Mike Huckabee Cites Molestation As Justification For Boy Scouts Upholding Ban On Gays
|Former Governor Mike Huckabee|
Courtesy of NBC News Meet The Press
NEW YORK, NY -- Former Arkansas Governor Mike Huckabee laid out in no uncertain terms yesterday during a call on radio show that he believes the policy of the Boy Scouts of America discriminating against gay scouts and leaders was “ absolutely the best policy ” for its organization.
Taking a call from a listener in Kansas City, Missouri who claimed to have been allegedly molested abused by his scout leader in the late 1950's and early 1960's, Huckabee was quick to point out that part of the definition of “homosexual” is molesting children:
CALLER: I believe homosexuals try to target groups like that, to get a leadership area in, and if there hadn’t have been a homosexual in my troop, I wouldn’t have been traumatized for about three years.HUCKABEE: I think if anybody wants to argue about this case, they need to hear your story.
LGBTQ advocacy groups were quick to jump on Huckabee's statements calling them egregiously offensive and harmful. "Drawing a connection between homosexuality and pedophilia is the same weak argument John Briggs was making 40 years ago in an attempt to ban gay teachers in California. It’s unfounded slander against the entire gay community," said Zach Ford from Think Progress, "Pedophilia is a psychiatric disorder in which individuals have a primary or exclusive sexual interest in children. It in no way defines or relates to an individual’s sexual orientation — it refers only to age and level of sexual development. That gay men are attracted to men makes them no more likely to abuse children than straight men because they are attracted to women. As psychologists have stated for years, “There is no inherent connection between an adult’s sexual orientation and her or his propensity for endangering others.”
Colorado Highway Patrol Ruled Homophobic Culture By Judge After Refusing To Rehire Gay Officer
DENVER, CO -- In a ruling issued Monday, State Personnel Board Judge Mary McClatchey,ordered the Colorado State Patrol to include sexual orientation among the topics covered in agency diversity-training programs.
McClatchey's decision came in a case involving former Patrol Captain Brett Williams who was denied re-employment after his superiors learned that he is gay.
"The anti-gay culture in the patrol is well documented in this case. [...] The patrol has never educated its members or leaders through training or otherwise of the prohibition on sexual orientation discrimination in its written policy or state statute; further, it has not enforced that policy."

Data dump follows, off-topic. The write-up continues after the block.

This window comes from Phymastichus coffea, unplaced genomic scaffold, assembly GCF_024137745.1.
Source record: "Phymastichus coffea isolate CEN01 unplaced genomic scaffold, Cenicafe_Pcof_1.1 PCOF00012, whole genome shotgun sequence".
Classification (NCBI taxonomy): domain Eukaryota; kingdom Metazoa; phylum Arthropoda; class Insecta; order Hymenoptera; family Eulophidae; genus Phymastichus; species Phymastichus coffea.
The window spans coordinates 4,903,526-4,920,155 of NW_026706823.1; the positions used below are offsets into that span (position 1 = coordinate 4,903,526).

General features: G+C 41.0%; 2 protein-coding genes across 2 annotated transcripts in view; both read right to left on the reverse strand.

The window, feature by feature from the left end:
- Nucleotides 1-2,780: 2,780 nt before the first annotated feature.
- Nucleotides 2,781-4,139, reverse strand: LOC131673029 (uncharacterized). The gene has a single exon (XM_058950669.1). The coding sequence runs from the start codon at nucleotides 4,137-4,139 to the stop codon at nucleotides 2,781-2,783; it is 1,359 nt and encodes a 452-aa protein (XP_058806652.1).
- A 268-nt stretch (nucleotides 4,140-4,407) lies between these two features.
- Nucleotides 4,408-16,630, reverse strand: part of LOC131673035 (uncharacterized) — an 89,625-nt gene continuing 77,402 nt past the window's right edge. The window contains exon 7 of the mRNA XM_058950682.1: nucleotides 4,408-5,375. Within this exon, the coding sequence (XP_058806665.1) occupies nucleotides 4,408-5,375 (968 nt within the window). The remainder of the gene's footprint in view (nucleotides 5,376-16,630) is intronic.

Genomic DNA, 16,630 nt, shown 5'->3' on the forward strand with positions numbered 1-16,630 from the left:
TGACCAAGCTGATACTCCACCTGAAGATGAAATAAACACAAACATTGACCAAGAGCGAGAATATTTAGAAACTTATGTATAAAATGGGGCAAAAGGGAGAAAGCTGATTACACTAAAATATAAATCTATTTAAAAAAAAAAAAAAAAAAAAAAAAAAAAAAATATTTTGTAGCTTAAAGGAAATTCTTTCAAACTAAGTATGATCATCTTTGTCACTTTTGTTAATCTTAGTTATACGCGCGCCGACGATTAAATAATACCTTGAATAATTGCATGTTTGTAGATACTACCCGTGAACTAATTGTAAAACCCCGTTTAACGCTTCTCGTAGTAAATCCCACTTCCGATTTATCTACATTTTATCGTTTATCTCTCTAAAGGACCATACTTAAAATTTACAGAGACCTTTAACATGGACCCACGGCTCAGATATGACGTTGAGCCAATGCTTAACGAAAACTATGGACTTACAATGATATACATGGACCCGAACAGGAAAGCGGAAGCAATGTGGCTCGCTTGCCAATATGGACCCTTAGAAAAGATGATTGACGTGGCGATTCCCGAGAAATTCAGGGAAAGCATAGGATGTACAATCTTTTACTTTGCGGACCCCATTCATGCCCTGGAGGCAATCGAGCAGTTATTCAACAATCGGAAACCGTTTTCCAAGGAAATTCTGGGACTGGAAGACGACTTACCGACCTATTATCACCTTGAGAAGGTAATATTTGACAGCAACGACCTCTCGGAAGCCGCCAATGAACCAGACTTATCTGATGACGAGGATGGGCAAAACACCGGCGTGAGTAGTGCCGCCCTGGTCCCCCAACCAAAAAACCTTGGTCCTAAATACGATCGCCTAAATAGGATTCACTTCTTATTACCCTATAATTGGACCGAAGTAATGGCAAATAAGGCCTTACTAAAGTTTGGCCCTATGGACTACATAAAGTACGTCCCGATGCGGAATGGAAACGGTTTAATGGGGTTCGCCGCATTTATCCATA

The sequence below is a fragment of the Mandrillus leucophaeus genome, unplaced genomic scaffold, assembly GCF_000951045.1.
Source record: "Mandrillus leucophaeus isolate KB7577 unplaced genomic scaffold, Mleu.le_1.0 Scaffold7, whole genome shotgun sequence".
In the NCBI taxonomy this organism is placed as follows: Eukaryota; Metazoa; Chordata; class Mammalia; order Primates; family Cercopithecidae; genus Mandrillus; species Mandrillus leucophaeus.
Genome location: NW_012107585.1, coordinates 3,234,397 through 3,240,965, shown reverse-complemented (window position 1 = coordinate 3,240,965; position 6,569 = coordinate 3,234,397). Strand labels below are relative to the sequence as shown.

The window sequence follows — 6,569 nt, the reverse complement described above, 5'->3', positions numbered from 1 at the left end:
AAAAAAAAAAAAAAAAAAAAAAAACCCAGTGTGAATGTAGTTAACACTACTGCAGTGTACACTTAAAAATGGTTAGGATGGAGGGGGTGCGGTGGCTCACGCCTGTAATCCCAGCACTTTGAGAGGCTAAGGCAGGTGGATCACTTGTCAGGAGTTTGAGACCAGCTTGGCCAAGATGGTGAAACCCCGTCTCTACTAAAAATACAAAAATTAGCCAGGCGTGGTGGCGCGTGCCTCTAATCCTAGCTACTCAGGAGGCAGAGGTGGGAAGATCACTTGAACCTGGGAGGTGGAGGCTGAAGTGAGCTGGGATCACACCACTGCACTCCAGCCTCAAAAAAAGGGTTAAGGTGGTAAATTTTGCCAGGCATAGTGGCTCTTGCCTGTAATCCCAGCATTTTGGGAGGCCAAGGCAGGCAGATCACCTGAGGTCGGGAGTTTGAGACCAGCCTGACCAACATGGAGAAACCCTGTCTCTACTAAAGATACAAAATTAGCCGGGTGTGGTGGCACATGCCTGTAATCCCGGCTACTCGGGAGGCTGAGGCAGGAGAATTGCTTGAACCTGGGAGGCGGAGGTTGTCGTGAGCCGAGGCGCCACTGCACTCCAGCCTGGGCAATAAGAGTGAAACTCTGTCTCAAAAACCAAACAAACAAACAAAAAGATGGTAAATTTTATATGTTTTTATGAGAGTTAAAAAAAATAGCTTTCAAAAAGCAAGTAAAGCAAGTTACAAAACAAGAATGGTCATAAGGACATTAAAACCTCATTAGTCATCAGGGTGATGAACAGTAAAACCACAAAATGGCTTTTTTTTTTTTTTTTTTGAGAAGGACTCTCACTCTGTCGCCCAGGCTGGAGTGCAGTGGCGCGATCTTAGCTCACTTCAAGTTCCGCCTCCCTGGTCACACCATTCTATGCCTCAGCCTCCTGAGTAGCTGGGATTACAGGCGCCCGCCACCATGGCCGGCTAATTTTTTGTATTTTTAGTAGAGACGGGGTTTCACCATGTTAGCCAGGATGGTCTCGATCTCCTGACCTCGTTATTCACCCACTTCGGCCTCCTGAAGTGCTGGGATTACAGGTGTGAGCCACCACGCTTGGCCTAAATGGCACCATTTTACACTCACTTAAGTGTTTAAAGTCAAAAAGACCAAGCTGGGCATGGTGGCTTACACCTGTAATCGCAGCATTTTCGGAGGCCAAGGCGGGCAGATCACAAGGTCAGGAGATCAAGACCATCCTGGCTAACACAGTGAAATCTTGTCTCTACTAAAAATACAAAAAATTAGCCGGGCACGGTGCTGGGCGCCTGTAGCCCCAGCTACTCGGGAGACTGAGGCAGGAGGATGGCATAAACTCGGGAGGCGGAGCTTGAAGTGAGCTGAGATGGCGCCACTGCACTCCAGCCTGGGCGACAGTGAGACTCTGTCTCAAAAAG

The judge also ordered the agency to designate a senior official to become a point-of-contact for gay or lesbian troopers.
Colorado's Department of Public Safety Director James Davis, in a statement released to the media after the ruling, said that his department would appeal McClatchey's decision, adding, "The department will enhance its current diversity training activities, will document member participation in them through annual performance management planning and appraisals, and will identify high level points of contact in all divisions for members to address concerns of any discrimination or bias, including bias based upon sexual orientation."
Williams, who departed from the State Patrol in early 2010 to pursue a career as a helicopter pilot, had returned and asked for his job back. A polygraph test was required as part of Williams' reinstatement and according to a report in the Denver Post, a State Patrol sergeant asked Williams a question that forced Williams to reveal he is gay. This violated patrol rules prohibiting polygraph questions about sexual orientation.
The examiner said Williams failed the polygraph because he showed a "significant reaction" to a question about illegal sexual conduct. McClatchey concluded patrol leaders used that polygraph test as the reason for denying Williams' reinstatement, contrary to law enforcement hiring standards that prevent polygraphs from being the sole factor considered in an employment decision. McClatchey also found other instances in which the patrol had hired people after they failed polygraph tests.
"The preponderance of evidence shows that the patrol failed genuinely to consider reinstating (Williams) at every stage in the decisionmaking process," McClatchey wrote.
McClatchey rescinded the patrol's reinstatement decision but stopped short of ordering the patrol to give Williams a job. Instead, she found that the patrol would likely be a hostile work environment and awarded "front pay" — the difference between what Williams would have made in a State Patrol job for the rest of his career versus what he will likely make now.
McClatchey notes in her ruling that Williams has been the subject of false rumors at the State Patrol that he is a child molester. ~ The Denver Post
That award could put the state on the hook for hundreds of thousands of dollars in the case, though the full State Personnel Board will have to approve the awarding of front pay before an amount is set at a special hearing.
"I would not wish it on anybody," Williams said Wednesday. "But if in the end it helps other people in my situation and causes the policies and philosophies in the state to change, then it's a good thing."